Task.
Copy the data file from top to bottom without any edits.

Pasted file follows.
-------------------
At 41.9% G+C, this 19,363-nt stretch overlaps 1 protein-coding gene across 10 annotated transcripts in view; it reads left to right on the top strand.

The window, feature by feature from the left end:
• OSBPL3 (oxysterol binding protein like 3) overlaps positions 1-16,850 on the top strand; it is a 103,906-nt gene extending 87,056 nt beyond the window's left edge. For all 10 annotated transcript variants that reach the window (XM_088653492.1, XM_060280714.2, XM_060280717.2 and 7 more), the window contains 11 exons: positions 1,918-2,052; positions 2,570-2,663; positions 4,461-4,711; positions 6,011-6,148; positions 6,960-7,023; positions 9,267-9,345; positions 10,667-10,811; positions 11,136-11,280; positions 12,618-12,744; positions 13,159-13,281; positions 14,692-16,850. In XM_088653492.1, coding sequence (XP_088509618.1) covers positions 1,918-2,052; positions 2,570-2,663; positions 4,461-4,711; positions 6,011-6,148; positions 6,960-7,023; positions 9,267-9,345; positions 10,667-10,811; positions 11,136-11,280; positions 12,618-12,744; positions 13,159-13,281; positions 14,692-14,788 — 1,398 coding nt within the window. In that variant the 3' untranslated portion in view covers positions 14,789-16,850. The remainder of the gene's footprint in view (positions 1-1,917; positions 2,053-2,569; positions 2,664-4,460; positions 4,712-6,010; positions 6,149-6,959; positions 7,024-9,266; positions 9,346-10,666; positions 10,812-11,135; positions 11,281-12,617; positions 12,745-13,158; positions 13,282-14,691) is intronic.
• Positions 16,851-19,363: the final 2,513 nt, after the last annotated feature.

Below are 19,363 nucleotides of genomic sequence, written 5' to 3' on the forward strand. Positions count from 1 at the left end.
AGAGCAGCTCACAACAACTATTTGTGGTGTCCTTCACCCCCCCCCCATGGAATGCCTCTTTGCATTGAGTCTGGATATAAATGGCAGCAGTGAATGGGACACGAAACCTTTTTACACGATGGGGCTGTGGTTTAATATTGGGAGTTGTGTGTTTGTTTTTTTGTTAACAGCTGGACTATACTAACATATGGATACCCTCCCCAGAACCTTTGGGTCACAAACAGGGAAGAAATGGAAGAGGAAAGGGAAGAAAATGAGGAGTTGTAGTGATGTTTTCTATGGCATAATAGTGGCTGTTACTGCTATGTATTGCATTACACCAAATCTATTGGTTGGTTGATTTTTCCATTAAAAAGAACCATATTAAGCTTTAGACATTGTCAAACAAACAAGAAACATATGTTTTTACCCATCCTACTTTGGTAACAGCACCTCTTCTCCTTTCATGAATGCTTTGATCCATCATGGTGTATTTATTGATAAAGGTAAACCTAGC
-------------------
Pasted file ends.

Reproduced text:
At 41.9% G+C, this 19,363-nt stretch overlaps 1 protein-coding gene across 10 annotated transcripts in view; it reads left to right on the top strand.

The window, feature by feature from the left end:
• OSBPL3 (oxysterol binding protein like 3) overlaps positions 1-16,850 on the top strand; it is a 103,906-nt gene extending 87,056 nt beyond the window's left edge. For all 10 annotated transcript variants that reach the window (XM_088653492.1, XM_060280714.2, XM_060280717.2 and 7 more), the window contains 11 exons: positions 1,918-2,052; positions 2,570-2,663; positions 4,461-4,711; positions 6,011-6,148; positions 6,960-7,023; positions 9,267-9,345; positions 10,667-10,811; positions 11,136-11,280; positions 12,618-12,744; positions 13,159-13,281; positions 14,692-16,850. In XM_088653492.1, coding sequence (XP_088509618.1) covers positions 1,918-2,052; positions 2,570-2,663; positions 4,461-4,711; positions 6,011-6,148; positions 6,960-7,023; positions 9,267-9,345; positions 10,667-10,811; positions 11,136-11,280; positions 12,618-12,744; positions 13,159-13,281; positions 14,692-14,788 — 1,398 coding nt within the window. In that variant the 3' untranslated portion in view covers positions 14,789-16,850. The remainder of the gene's footprint in view (positions 1-1,917; positions 2,053-2,569; positions 2,664-4,460; positions 4,712-6,010; positions 6,149-6,959; positions 7,024-9,266; positions 9,346-10,666; positions 10,812-11,135; positions 11,281-12,617; positions 12,745-13,158; positions 13,282-14,691) is intronic.
• Positions 16,851-19,363: the final 2,513 nt, after the last annotated feature.

Below are 19,363 nucleotides of genomic sequence, written 5' to 3' on the forward strand. Positions count from 1 at the left end.
AGAGCAGCTCACAACAACTATTTGTGGTGTCCTTCACCCCCCCCCCATGGAATGCCTCTTTGCATTGAGTCTGGATATAAATGGCAGCAGTGAATGGGACACGAAACCTTTTTACACGATGGGGCTGTGGTTTAATATTGGGAGTTGTGTGTTTGTTTTTTTGTTAACAGCTGGACTATACTAACATATGGATACCCTCCCCAGAACCTTTGGGTCACAAACAGGGAAGAAATGGAAGAGGAAAGGGAAGAAAATGAGGAGTTGTAGTGATGTTTTCTATGGCATAATAGTGGCTGTTACTGCTATGTATTGCATTACACCAAATCTATTGGTTGGTTGATTTTTCCATTAAAAAGAACCATATTAAGCTTTAGACATTGTCAAACAAACAAGAAACATATGTTTTTACCCATCCTACTTTGGTAACAGCACCTCTTCTCCTTTCATGAATGCTTTGATCCATCATGGTGTATTTATTGATAAAGGTAAACCTAGC